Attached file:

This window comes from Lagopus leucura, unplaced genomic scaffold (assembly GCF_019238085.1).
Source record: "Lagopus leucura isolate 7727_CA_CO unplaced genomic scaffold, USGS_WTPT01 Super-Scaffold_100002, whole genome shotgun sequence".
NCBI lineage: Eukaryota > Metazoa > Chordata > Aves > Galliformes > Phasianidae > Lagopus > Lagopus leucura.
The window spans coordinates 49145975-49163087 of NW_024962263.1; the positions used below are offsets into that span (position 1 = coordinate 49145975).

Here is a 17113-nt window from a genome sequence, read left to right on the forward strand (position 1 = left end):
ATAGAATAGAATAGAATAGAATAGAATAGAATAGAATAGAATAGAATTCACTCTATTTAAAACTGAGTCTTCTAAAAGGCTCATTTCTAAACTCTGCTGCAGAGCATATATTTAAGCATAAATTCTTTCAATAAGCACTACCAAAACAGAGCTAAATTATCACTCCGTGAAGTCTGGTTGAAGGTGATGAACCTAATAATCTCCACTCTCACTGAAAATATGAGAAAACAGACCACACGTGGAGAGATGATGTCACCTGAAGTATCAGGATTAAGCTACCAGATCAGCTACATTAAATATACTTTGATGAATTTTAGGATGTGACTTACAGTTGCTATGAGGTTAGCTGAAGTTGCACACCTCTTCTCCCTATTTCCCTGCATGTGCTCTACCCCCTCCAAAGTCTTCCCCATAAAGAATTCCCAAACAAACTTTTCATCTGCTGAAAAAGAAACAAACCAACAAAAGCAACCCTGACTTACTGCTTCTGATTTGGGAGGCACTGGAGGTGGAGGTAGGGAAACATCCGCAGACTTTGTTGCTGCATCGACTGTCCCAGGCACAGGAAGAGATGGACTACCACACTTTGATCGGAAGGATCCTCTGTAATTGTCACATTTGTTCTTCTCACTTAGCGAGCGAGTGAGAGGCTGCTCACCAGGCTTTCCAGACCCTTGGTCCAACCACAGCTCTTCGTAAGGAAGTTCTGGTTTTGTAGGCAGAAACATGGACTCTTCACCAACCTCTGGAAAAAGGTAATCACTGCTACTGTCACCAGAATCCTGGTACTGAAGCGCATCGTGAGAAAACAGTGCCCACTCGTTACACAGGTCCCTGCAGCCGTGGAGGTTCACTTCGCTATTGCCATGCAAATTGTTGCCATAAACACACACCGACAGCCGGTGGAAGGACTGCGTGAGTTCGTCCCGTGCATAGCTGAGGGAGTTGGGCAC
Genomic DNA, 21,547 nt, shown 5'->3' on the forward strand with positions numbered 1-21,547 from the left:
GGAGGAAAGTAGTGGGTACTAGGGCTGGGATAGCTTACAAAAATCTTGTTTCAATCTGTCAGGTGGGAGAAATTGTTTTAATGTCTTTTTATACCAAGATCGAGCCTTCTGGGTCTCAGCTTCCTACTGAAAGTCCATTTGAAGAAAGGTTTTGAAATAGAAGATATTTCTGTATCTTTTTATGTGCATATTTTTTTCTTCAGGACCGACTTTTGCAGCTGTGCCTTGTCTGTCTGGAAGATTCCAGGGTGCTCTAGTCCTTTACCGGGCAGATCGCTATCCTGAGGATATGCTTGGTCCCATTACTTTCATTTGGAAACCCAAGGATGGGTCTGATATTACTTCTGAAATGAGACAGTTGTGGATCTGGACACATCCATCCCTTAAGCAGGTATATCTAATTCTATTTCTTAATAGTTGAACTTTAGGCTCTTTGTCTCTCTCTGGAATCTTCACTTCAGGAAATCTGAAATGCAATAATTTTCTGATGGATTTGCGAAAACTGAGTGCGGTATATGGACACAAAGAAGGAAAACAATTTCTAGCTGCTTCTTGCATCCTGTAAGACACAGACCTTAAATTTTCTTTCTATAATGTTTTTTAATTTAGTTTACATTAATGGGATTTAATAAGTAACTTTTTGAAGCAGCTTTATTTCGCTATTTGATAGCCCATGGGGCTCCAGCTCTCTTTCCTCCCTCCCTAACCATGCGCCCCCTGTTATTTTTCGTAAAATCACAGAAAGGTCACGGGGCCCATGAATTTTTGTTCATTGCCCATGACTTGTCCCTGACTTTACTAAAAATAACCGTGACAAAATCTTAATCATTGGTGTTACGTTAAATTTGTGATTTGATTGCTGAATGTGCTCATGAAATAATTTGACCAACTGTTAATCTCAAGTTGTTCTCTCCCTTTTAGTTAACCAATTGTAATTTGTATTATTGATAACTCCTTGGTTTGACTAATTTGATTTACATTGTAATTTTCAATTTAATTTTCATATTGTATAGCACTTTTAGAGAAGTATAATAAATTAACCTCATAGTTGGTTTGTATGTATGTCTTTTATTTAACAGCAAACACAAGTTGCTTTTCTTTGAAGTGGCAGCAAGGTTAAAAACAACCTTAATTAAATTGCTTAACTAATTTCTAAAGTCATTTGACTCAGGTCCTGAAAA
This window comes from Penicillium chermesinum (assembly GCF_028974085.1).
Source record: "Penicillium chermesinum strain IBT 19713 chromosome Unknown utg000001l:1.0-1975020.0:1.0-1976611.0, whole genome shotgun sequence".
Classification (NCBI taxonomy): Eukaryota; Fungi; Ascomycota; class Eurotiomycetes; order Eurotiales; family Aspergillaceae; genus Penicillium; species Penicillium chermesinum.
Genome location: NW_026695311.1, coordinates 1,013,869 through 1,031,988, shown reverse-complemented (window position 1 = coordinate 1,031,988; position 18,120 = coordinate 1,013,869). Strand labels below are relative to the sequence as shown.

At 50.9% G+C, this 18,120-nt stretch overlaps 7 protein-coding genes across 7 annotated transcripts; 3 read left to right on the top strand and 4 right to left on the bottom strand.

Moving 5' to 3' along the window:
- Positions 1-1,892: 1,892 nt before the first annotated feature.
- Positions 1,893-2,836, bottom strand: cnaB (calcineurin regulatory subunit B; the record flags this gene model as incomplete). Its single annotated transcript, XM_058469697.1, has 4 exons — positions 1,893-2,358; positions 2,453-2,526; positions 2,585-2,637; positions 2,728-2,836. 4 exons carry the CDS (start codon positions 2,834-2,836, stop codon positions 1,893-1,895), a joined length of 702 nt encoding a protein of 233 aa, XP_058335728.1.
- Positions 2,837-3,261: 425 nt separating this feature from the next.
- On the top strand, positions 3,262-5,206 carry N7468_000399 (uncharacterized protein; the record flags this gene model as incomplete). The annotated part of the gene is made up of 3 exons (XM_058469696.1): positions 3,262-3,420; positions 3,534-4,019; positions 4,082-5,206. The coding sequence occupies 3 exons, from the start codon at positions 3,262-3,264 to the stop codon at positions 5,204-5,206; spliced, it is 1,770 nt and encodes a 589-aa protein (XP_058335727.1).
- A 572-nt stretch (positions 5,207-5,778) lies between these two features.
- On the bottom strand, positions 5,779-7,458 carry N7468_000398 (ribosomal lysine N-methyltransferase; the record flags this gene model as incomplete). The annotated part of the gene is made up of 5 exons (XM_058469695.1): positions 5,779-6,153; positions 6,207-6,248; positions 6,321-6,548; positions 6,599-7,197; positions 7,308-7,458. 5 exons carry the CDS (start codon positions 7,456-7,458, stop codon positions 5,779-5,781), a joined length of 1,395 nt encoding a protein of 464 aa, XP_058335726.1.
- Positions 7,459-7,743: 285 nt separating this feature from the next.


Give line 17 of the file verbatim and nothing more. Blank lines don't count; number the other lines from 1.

- Positions 2,837-3,261: 425 nt separating this feature from the next.